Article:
Installing the Optiboot Loader on an Arudino Nano to Fix the Watch Dog Timer (WDT) Issue

I sat down last night to write a quick test program to make sure I understood how to program the watchdog timer. OK, I haven’t done this in a long time, looks simple enough though, I’ll be done in 20 minutes.

Yeah, right. Three hours later it still doesn’t work and I’ve come to learn there is a problem in the Arduino Nano’s bootloader that prevents the WDT from working correctly. In my circumstance, the Nano ran fine up to the point where the WDT reboots, but the Nano never recovers from the reboot. It just flashed the LED rapidly.

After some research of the problem, I found that if you replace the Arduino Nano’s bootloader with the Optiboot loader, the problem will be fixed, and you have some extra program memory left over as well because the Optiboot bootloader is smaller.

I updated a bootloader several years ago but had no memory of what the process was to install a normal Arduino bootloader, much less a different one. BUT I did have the AVR pocket programmer I had used so at least I had everything I needed!

First I needed to connect the Nano to the pocket programmer. The Nano (or at least mine) doesn’t have ICSP header pins soldered in place. It’s got the holes in the PCB, but no pins. But I really didn’t want to solder on pins mainly because there’s not that good a chance I’ll need to do this again.

So my first step was to connect the Nano to a breadboard and connect the AVR pocket programmer to the correct pins on the Nano. I used this website as a guide to getting the hardware setup correctly:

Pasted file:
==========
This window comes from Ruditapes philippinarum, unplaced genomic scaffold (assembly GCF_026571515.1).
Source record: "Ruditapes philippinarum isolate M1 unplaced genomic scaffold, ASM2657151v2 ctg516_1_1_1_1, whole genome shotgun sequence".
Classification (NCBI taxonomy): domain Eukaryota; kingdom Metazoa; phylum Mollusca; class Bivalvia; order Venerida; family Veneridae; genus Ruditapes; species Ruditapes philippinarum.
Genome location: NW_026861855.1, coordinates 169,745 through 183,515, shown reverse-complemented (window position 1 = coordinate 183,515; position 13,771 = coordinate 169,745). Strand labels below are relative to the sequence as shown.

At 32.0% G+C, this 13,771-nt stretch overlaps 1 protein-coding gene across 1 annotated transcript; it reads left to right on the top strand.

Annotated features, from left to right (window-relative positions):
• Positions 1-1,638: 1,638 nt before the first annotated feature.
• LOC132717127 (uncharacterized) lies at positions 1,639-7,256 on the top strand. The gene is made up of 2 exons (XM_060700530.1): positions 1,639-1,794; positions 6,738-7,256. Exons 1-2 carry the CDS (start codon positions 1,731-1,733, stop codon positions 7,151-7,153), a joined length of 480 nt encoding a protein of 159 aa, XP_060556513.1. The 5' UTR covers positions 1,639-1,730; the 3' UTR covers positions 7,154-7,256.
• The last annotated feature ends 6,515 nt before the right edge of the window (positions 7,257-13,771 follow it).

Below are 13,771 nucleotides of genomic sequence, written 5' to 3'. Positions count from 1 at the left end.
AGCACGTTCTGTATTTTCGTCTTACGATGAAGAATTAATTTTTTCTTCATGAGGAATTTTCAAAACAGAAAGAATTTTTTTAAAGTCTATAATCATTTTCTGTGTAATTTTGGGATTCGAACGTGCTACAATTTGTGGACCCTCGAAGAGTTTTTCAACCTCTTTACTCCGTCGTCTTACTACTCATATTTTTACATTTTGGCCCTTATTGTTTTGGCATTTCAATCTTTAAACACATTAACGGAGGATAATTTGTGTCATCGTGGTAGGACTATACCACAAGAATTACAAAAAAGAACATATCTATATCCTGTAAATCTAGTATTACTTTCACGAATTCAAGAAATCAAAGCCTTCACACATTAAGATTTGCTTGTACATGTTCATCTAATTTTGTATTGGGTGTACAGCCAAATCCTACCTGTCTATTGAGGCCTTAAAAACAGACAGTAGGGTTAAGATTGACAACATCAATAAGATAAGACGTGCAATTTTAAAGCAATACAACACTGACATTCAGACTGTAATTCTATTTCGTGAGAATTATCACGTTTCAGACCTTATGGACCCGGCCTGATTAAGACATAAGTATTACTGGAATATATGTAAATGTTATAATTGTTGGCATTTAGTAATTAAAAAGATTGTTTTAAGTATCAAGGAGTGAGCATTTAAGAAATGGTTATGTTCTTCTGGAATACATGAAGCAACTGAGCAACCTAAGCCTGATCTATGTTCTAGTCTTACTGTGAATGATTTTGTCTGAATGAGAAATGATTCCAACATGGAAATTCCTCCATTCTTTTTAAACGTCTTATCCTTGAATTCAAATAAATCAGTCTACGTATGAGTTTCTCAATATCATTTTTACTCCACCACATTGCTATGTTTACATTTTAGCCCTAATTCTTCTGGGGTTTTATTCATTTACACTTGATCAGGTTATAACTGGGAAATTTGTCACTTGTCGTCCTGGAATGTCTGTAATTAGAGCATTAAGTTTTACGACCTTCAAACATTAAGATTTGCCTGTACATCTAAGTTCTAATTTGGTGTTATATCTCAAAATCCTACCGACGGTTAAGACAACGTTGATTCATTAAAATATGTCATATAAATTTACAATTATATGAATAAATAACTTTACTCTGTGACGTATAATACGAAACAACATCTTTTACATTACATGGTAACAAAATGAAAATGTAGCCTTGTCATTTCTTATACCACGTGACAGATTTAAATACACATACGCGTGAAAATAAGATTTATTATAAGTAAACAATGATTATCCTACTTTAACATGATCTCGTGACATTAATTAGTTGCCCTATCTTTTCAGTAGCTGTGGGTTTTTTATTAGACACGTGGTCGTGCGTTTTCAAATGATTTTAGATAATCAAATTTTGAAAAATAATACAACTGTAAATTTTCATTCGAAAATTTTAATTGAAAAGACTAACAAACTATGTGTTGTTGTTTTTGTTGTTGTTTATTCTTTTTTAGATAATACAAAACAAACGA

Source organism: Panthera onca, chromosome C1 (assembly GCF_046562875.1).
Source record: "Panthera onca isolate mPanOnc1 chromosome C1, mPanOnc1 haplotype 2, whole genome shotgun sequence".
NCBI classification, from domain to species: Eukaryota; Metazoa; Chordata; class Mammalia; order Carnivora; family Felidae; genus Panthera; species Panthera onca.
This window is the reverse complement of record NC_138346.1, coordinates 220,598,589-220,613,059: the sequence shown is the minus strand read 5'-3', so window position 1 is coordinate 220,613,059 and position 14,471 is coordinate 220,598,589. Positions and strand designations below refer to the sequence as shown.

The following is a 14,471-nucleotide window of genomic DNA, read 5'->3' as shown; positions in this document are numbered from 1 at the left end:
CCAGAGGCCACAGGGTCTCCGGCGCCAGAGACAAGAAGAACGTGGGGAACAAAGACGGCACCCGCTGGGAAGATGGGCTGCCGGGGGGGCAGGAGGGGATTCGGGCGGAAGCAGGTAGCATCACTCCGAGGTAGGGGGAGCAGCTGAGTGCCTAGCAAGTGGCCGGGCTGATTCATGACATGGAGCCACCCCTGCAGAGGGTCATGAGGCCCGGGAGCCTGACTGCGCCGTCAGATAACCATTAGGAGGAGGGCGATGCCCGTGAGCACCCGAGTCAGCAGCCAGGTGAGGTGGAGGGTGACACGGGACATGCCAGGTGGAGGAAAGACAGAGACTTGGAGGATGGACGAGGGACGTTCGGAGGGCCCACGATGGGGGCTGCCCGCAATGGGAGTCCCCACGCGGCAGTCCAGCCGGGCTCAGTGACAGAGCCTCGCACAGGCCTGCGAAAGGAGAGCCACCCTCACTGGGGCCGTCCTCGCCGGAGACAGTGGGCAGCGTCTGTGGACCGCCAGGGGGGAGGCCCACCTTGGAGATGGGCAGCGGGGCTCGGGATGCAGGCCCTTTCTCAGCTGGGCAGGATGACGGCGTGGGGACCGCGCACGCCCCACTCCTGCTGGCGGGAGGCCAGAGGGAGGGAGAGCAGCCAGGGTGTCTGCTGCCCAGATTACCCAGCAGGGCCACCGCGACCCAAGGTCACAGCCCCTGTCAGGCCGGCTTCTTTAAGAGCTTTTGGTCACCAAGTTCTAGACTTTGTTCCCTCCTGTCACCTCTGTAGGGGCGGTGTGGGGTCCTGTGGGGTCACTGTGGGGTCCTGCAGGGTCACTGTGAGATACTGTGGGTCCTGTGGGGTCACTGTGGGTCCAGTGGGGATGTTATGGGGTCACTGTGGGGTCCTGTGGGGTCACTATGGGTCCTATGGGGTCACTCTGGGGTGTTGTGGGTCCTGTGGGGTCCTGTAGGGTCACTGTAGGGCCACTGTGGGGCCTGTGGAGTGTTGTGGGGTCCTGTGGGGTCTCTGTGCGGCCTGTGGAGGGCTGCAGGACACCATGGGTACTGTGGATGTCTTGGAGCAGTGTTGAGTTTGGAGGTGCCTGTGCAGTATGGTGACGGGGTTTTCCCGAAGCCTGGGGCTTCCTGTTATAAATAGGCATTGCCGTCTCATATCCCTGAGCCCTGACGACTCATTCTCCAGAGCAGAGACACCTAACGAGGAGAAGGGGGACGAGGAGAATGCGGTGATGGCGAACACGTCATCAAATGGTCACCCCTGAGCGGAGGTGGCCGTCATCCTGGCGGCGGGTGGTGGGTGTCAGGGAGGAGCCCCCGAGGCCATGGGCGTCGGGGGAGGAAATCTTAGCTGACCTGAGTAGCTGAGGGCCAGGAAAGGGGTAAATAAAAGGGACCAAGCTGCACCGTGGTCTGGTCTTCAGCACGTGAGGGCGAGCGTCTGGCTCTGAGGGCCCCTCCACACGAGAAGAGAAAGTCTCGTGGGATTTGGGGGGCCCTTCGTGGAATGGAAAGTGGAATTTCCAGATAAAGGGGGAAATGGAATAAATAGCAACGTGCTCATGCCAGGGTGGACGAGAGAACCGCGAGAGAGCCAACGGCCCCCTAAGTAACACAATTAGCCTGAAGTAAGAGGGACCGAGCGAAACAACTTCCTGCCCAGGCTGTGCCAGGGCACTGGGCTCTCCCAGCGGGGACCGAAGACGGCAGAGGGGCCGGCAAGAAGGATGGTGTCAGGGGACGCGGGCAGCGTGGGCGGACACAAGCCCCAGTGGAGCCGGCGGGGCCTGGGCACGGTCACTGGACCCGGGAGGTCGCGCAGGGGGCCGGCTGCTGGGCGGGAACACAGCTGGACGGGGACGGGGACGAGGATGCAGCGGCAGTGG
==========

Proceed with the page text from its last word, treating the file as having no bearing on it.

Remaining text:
Here is how I connected it all together. I have written the Nano pins next to the diagram of the AVR pocket programmer pin outs along with the wire colors:

av pocket programmer setup

Once the hardware was setup, I didn’t want to make any assumptions, so first I simply installed a normal Nano boot loader using the Arduino IDE. To do this, first, select the board as an Arduino Nano:


then I selected the programmer which is the USBtinyISP:


and I burned the bootload by clicking on Burn Bootloader:


Once the bootloader was burned, I compiled and uploaded the blink sketch onto the Nano to be sure it still worked.

While I mainly burned the standard bootloader just to be sure I had the AVR programmer setup properly, I was hoping that a newer bootloader might fix the problem. Unfortunately it did not so I had to continue with installing Optiboot.

While researching how to install Optiboot, I discovered the Optiboot loader is actually in my Arduino installation (I’m using version 1.0.6).  Examining the C :\Program Files\Arduino\hardware\arduino directory for the boards.txt file, I found that optiboot is loaded for a few of the boards (like the uno): Uno

but not for the Nano: Nano w/ ATmega328

I decided the easiest way to make use of the existing Optiboot loader was to fix the boards.txt file. Rather than mess with the existing entries, I wanted to create the ‘standard’ Optiboot entries using their boards.txt file.

So I downloaded their boards.txt file from here:

I then copied the contents of that file and appended it to the end of the boards.txt file already on my PC. Now I have a bunch of new boards prefixed with [Optiboot]: